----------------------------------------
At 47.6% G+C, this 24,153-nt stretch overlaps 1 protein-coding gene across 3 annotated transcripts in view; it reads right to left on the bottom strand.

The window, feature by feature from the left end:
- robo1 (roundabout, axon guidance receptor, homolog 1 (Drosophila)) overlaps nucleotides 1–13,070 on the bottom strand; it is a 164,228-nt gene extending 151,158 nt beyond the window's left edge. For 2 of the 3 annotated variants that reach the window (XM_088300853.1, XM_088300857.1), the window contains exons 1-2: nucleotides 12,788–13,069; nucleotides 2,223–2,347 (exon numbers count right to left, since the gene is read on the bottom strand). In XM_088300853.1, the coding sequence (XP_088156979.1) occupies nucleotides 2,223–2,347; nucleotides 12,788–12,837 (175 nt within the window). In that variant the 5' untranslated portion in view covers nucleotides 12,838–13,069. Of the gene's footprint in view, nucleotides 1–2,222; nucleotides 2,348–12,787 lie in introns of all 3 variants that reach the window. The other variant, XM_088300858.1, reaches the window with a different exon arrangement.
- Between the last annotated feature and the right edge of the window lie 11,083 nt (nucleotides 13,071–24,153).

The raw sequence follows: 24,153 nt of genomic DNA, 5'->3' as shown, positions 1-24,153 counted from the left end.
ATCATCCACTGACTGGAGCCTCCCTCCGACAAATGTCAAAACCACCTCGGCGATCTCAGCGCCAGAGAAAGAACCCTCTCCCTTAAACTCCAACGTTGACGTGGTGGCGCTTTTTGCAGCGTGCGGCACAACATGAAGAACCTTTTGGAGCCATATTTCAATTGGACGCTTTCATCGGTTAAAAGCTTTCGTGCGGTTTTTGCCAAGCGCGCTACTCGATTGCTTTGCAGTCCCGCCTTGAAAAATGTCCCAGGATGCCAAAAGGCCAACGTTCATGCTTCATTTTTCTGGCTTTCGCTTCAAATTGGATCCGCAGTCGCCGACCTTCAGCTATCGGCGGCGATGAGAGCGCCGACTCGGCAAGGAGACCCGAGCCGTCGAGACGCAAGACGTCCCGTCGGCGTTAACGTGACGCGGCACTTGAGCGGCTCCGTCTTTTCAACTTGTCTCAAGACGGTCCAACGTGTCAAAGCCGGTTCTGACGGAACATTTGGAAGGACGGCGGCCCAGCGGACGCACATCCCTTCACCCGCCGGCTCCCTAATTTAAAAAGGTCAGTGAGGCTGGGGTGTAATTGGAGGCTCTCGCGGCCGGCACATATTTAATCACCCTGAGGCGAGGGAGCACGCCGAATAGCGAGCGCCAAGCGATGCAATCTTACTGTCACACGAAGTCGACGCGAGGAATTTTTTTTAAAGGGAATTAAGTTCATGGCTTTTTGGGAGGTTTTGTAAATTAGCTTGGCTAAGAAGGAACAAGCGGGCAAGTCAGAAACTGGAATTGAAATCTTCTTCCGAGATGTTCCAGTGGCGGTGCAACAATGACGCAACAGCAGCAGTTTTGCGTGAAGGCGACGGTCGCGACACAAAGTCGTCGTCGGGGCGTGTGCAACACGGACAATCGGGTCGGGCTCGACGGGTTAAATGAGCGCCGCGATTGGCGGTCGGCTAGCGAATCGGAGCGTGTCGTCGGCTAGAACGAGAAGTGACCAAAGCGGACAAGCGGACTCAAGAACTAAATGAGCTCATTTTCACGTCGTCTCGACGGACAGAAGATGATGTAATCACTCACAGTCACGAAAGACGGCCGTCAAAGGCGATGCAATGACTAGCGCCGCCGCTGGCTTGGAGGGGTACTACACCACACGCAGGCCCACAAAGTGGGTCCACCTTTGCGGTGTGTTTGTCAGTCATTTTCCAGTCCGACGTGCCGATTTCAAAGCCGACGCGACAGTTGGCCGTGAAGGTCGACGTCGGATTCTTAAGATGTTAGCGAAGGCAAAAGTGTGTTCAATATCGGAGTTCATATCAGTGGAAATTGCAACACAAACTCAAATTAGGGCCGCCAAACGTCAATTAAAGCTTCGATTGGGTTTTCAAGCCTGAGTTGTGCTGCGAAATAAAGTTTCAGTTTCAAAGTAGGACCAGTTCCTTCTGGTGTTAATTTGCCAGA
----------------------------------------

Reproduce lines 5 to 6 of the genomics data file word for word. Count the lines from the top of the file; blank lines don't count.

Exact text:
The raw sequence follows: 24,153 nt of genomic DNA, 5'->3' as shown, positions 1-24,153 counted from the left end.
ATCATCCACTGACTGGAGCCTCCCTCCGACAAATGTCAAAACCACCTCGGCGATCTCAGCGCCAGAGAAAGAACCCTCTCCCTTAAACTCCAACGTTGACGTGGTGGCGCTTTTTGCAGCGTGCGGCACAACATGAAGAACCTTTTGGAGCCATATTTCAATTGGACGCTTTCATCGGTTAAAAGCTTTCGTGCGGTTTTTGCCAAGCGCGCTACTCGATTGCTTTGCAGTCCCGCCTTGAAAAATGTCCCAGGATGCCAAAAGGCCAACGTTCATGCTTCATTTTTCTGGCTTTCGCTTCAAATTGGATCCGCAGTCGCCGACCTTCAGCTATCGGCGGCGATGAGAGCGCCGACTCGGCAAGGAGACCCGAGCCGTCGAGACGCAAGACGTCCCGTCGGCGTTAACGTGACGCGGCACTTGAGCGGCTCCGTCTTTTCAACTTGTCTCAAGACGGTCCAACGTGTCAAAGCCGGTTCTGACGGAACATTTGGAAGGACGGCGGCCCAGCGGACGCACATCCCTTCACCCGCCGGCTCCCTAATTTAAAAAGGTCAGTGAGGCTGGGGTGTAATTGGAGGCTCTCGCGGCCGGCACATATTTAATCACCCTGAGGCGAGGGAGCACGCCGAATAGCGAGCGCCAAGCGATGCAATCTTACTGTCACACGAAGTCGACGCGAGGAATTTTTTTTAAAGGGAATTAAGTTCATGGCTTTTTGGGAGGTTTTGTAAATTAGCTTGGCTAAGAAGGAACAAGCGGGCAAGTCAGAAACTGGAATTGAAATCTTCTTCCGAGATGTTCCAGTGGCGGTGCAACAATGACGCAACAGCAGCAGTTTTGCGTGAAGGCGACGGTCGCGACACAAAGTCGTCGTCGGGGCGTGTGCAACACGGACAATCGGGTCGGGCTCGACGGGTTAAATGAGCGCCGCGATTGGCGGTCGGCTAGCGAATCGGAGCGTGTCGTCGGCTAGAACGAGAAGTGACCAAAGCGGACAAGCGGACTCAAGAACTAAATGAGCTCATTTTCACGTCGTCTCGACGGACAGAAGATGATGTAATCACTCACAGTCACGAAAGACGGCCGTCAAAGGCGATGCAATGACTAGCGCCGCCGCTGGCTTGGAGGGGTACTACACCACACGCAGGCCCACAAAGTGGGTCCACCTTTGCGGTGTGTTTGTCAGTCATTTTCCAGTCCGACGTGCCGATTTCAAAGCCGACGCGACAGTTGGCCGTGAAGGTCGACGTCGGATTCTTAAGATGTTAGCGAAGGCAAAAGTGTGTTCAATATCGGAGTTCATATCAGTGGAAATTGCAACACAAACTCAAATTAGGGCCGCCAAACGTCAATTAAAGCTTCGATTGGGTTTTCAAGCCTGAGTTGTGCTGCGAAATAAAGTTTCAGTTTCAAAGTAGGACCAGTTCCTTCTGGTGTTAATTTGCCAGA